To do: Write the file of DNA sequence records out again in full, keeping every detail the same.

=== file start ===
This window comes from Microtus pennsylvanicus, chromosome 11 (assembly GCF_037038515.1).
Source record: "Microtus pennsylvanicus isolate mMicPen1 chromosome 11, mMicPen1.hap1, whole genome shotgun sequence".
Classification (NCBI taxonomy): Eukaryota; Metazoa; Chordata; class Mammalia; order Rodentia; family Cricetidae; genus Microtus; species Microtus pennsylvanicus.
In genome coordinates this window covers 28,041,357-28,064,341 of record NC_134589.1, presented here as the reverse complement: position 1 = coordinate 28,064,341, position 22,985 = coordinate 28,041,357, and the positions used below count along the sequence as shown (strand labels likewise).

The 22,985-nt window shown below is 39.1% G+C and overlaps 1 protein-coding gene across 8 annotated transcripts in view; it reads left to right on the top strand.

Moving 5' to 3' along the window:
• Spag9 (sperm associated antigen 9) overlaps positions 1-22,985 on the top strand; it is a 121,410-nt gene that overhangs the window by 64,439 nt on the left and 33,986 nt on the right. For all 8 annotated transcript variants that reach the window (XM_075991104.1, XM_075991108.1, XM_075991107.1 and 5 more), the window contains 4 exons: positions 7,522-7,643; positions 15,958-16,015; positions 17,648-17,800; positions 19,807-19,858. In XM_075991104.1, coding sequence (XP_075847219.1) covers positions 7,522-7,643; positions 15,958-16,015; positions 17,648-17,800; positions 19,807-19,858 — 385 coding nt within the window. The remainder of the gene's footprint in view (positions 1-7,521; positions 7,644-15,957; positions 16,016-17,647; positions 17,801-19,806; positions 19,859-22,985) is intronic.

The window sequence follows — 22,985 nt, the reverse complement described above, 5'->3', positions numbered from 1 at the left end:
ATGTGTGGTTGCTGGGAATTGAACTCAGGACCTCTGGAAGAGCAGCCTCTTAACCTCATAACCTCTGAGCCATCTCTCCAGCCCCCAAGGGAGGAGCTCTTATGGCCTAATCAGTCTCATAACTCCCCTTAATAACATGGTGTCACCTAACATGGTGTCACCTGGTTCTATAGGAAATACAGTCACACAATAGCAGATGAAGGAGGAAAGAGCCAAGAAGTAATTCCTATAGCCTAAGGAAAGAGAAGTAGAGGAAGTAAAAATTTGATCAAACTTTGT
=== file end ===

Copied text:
This window comes from Microtus pennsylvanicus, chromosome 11 (assembly GCF_037038515.1).
Source record: "Microtus pennsylvanicus isolate mMicPen1 chromosome 11, mMicPen1.hap1, whole genome shotgun sequence".
Classification (NCBI taxonomy): Eukaryota; Metazoa; Chordata; class Mammalia; order Rodentia; family Cricetidae; genus Microtus; species Microtus pennsylvanicus.
In genome coordinates this window covers 28,041,357-28,064,341 of record NC_134589.1, presented here as the reverse complement: position 1 = coordinate 28,064,341, position 22,985 = coordinate 28,041,357, and the positions used below count along the sequence as shown (strand labels likewise).

The 22,985-nt window shown below is 39.1% G+C and overlaps 1 protein-coding gene across 8 annotated transcripts in view; it reads left to right on the top strand.

Moving 5' to 3' along the window:
• Spag9 (sperm associated antigen 9) overlaps positions 1-22,985 on the top strand; it is a 121,410-nt gene that overhangs the window by 64,439 nt on the left and 33,986 nt on the right. For all 8 annotated transcript variants that reach the window (XM_075991104.1, XM_075991108.1, XM_075991107.1 and 5 more), the window contains 4 exons: positions 7,522-7,643; positions 15,958-16,015; positions 17,648-17,800; positions 19,807-19,858. In XM_075991104.1, coding sequence (XP_075847219.1) covers positions 7,522-7,643; positions 15,958-16,015; positions 17,648-17,800; positions 19,807-19,858 — 385 coding nt within the window. The remainder of the gene's footprint in view (positions 1-7,521; positions 7,644-15,957; positions 16,016-17,647; positions 17,801-19,806; positions 19,859-22,985) is intronic.

The window sequence follows — 22,985 nt, the reverse complement described above, 5'->3', positions numbered from 1 at the left end:
ATGTGTGGTTGCTGGGAATTGAACTCAGGACCTCTGGAAGAGCAGCCTCTTAACCTCATAACCTCTGAGCCATCTCTCCAGCCCCCAAGGGAGGAGCTCTTATGGCCTAATCAGTCTCATAACTCCCCTTAATAACATGGTGTCACCTAACATGGTGTCACCTGGTTCTATAGGAAATACAGTCACACAATAGCAGATGAAGGAGGAAAGAGCCAAGAAGTAATTCCTATAGCCTAAGGAAAGAGAAGTAGAGGAAGTAAAAATTTGATCAAACTTTGT